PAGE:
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Remote therapy and problem drinking

Miina Pulkkinen and Lasse Rousi on how tech is freeing addicts from the debilitating risk of stigma.



In most countries, alcohol is a widely available and socially accepted drug enjoyed in celebrations, meetings, events, and even with dinner. And yet, many who struggle with problem drinking face blame and shame, often from their own community.

It’s a sad truth that seeking help can put jobs, reputations, and personal relationships at risk. Thankfully, remote healthcare services can help those struggling with alcohol use while offering them the privacy and respect they deserve.

It’s much easier to be a nondrinker now than ever. Millennials tend to drink less than their parents did, and GenZers drink even less than their millennial elders. But, while it’s encouraging to see more and more people adopting a healthy lifestyle, we can’t let trends distract us from the large number of people secretly struggling with addiction issues.

An estimated 107 million people worldwide live with an alcohol disorder, while the average person consumes around 6.4 liters of alcohol every year.

Many people enjoy a drink. Many people are even encouraged to drink. But those who struggle to stop drinking still feel shame and face stigma, which can prevent them from getting the help they need. This situation, of course, is unacceptable.

Alcoholism is a complex issue, and people become problem drinkers for many reasons. Some might drink to escape reality, and some people are simply genetically prone to develop issues.

To highlight the complexity of alcohol problems, let’s consider the situation in Finland. The small Nordic nation has been named the world’s happiest country by the UN for three consecutive years.

But, out of a population of 5.5 million people, more than half a million people regularly consume unhealthy amounts of alcohol.

Over in the United Kingdom, alcohol plays a significant role in many social activities. There, almost a quarter of the adult population drinks more than the recommended level.

And out of the nearly 600,000 Britons dependent on alcohol, fewer than one in five are receiving treatment.

Even in a country that ranks amongst the highest in Europe for binge drinking, stigma still prevents many from seeking help, despite mental health issues becoming more understood in recent years.

Alcohol issues increased during Covid

Stress is an obvious reason for drinking too much, and the pandemic triggered stress on a global scale. The UK was hit especially hard, and long months of national lockdown burdened millions with isolation, worry, and even financial issues.

So it’s no surprise that statistics from Public Health England show that an increased number of Britons reached for the bottle at the start of the pandemic. Or that they continued the habit throughout the ordeal.

But despite the rise of higher-risk drinkers, half of the population reported no change in their alcohol consumption.

There are many valid reasons people choose to keep their drinking patterns private. Many still view substance abuse as a moral failing rather than a mental health issue and one in ten British people have been fired or disciplined due to drunken behavior at the company Christmas party.

A further 8 per cent felt like they had to leave the company due to embarrassment.  And, when it comes to personal relationships, even recovering alcoholics are at a disadvantage during custody battles.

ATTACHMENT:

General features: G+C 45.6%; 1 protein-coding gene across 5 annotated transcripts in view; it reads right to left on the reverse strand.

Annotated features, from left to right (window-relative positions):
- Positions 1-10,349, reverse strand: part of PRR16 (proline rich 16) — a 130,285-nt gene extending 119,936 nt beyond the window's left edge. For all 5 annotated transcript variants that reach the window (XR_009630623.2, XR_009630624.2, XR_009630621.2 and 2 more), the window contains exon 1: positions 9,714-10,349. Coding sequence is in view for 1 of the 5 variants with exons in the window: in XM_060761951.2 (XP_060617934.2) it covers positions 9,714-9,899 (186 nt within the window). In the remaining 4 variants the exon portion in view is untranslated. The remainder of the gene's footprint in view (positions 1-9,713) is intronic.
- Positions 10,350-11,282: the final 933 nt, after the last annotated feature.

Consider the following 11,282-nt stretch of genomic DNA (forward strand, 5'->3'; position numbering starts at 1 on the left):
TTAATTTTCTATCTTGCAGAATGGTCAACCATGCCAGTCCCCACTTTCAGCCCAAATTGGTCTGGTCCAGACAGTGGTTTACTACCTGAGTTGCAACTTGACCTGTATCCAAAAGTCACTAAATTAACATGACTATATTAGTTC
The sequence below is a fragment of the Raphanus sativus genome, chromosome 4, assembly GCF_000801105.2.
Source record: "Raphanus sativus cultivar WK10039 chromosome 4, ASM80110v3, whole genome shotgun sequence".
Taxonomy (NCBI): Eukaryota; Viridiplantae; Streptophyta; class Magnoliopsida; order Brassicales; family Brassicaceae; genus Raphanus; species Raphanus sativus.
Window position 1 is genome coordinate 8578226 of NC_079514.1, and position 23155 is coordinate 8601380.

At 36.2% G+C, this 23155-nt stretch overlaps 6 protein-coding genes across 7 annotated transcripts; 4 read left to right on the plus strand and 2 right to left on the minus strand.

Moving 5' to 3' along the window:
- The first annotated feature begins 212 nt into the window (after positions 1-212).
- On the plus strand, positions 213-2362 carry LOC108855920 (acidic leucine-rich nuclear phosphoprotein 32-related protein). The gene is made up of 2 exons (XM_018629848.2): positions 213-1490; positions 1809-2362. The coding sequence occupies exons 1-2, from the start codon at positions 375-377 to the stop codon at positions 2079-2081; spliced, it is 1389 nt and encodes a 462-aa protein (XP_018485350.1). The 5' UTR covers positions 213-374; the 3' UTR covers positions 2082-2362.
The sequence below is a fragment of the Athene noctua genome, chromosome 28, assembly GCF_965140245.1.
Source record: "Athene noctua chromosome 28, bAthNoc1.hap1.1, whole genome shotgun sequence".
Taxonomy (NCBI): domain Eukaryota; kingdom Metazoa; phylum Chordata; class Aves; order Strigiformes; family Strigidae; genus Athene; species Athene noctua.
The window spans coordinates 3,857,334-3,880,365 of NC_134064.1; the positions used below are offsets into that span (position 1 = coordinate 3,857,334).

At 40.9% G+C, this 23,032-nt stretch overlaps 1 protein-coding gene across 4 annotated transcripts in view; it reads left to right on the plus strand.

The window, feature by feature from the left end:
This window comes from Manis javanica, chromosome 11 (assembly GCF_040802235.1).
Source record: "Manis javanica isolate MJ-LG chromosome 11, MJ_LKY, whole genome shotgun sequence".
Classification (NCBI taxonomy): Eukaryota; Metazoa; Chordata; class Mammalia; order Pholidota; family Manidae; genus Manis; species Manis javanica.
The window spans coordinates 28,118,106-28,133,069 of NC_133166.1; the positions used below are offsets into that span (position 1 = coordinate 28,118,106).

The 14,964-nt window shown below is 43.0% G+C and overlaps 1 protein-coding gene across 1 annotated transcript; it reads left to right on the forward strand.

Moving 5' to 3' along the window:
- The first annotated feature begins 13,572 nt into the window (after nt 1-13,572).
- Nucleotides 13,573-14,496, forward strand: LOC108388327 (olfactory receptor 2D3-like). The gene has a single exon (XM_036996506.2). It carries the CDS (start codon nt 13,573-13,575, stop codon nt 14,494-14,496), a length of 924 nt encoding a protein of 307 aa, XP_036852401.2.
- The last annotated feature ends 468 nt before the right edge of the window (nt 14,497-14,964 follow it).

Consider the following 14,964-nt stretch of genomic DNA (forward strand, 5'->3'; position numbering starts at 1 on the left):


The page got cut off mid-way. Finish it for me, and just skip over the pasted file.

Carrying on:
So it’s clear that many problem drinkers find themselves in a difficult situation when trying to get the help and support they deserve.

If they ask their employer for time off to attend therapy, they may be risking their job. If they attend therapy in a small town or village, they might risk judgment from the community.

Remote therapy is private, personal, and productive 

With remote therapy, people with alcohol issues can get convenient care from the privacy of their own homes. And software platforms can be used anywhere, which is beneficial in areas where treatment options are limited or non-existent.

What’s more, telehealth is flexible, so users often don’t have to ask for time off work to get better. In addition to this, talking to a trained therapist without fear of stigma empowers people to seek the help they need. And, because the patient can speak in their own home, the journey to recovery is just a bit more relaxed.

Along with highlighting mental health issues, the pandemic also highlighted the effectiveness of remote therapy. In 2020, 37 per cent of those who used a telehealth service said they’d like to use the service again.

But even before the outbreak, a 2019 survey found that telehealth has some of the highest customer satisfaction rates of all healthcare services.  So it’s little wonder adoption has skyrocketed from 11 per cent in 2019.

In 2020 alone, 46 per cent of consumers chose telehealth services to replace canceled healthcare visits. And it looks like telehealth is here to stay, as 76 per cent of survey respondents said they would likely use telehealth services in the future.

Support without stigma

People who recognise the damage alcohol is doing should never fear losing jobs, loved ones, and reputations while seeking help. Thankfully remote therapy means they don’t have to.

The only thing they have to focus on is getting better, and starting their journey of recovery in peace.

Miina Pulkkinen is business director and COO of the Finnish Nordic Health Clinic, which specialises in identifying and treating alcohol-related problems. Lasse Rousi is the CEO of Medixine, a Finland-based telehealth specialist.

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